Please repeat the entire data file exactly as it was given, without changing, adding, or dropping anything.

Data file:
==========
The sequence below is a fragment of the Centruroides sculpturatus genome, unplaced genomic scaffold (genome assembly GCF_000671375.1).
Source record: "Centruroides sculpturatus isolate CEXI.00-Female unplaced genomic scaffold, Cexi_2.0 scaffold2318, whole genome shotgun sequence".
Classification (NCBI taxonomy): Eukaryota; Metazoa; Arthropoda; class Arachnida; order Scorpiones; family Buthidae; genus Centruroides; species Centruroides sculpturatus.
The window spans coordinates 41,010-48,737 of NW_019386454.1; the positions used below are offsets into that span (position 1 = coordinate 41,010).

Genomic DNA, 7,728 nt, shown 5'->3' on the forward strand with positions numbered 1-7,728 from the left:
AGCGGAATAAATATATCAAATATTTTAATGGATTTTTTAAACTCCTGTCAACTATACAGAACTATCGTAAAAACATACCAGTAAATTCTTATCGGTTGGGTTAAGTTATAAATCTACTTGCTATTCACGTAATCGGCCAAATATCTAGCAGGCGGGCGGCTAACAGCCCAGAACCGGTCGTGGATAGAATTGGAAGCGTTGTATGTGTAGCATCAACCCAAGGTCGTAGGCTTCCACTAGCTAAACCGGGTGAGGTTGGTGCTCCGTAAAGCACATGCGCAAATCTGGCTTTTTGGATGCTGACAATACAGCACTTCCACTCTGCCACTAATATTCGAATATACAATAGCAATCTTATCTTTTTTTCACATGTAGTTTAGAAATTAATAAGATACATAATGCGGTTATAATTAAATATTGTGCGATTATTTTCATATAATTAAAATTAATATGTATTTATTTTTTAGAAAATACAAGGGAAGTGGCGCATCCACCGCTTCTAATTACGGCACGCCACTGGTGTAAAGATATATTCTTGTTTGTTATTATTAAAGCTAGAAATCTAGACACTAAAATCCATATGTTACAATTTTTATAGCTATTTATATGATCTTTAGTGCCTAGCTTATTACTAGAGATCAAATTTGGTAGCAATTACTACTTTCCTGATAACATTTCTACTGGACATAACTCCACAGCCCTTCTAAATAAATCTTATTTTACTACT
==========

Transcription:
The sequence below is a fragment of the Centruroides sculpturatus genome, unplaced genomic scaffold (genome assembly GCF_000671375.1).
Source record: "Centruroides sculpturatus isolate CEXI.00-Female unplaced genomic scaffold, Cexi_2.0 scaffold2318, whole genome shotgun sequence".
Classification (NCBI taxonomy): Eukaryota; Metazoa; Arthropoda; class Arachnida; order Scorpiones; family Buthidae; genus Centruroides; species Centruroides sculpturatus.
The window spans coordinates 41,010-48,737 of NW_019386454.1; the positions used below are offsets into that span (position 1 = coordinate 41,010).

Genomic DNA, 7,728 nt, shown 5'->3' on the forward strand with positions numbered 1-7,728 from the left:
AGCGGAATAAATATATCAAATATTTTAATGGATTTTTTAAACTCCTGTCAACTATACAGAACTATCGTAAAAACATACCAGTAAATTCTTATCGGTTGGGTTAAGTTATAAATCTACTTGCTATTCACGTAATCGGCCAAATATCTAGCAGGCGGGCGGCTAACAGCCCAGAACCGGTCGTGGATAGAATTGGAAGCGTTGTATGTGTAGCATCAACCCAAGGTCGTAGGCTTCCACTAGCTAAACCGGGTGAGGTTGGTGCTCCGTAAAGCACATGCGCAAATCTGGCTTTTTGGATGCTGACAATACAGCACTTCCACTCTGCCACTAATATTCGAATATACAATAGCAATCTTATCTTTTTTTCACATGTAGTTTAGAAATTAATAAGATACATAATGCGGTTATAATTAAATATTGTGCGATTATTTTCATATAATTAAAATTAATATGTATTTATTTTTTAGAAAATACAAGGGAAGTGGCGCATCCACCGCTTCTAATTACGGCACGCCACTGGTGTAAAGATATATTCTTGTTTGTTATTATTAAAGCTAGAAATCTAGACACTAAAATCCATATGTTACAATTTTTATAGCTATTTATATGATCTTTAGTGCCTAGCTTATTACTAGAGATCAAATTTGGTAGCAATTACTACTTTCCTGATAACATTTCTACTGGACATAACTCCACAGCCCTTCTAAATAAATCTTATTTTACTACT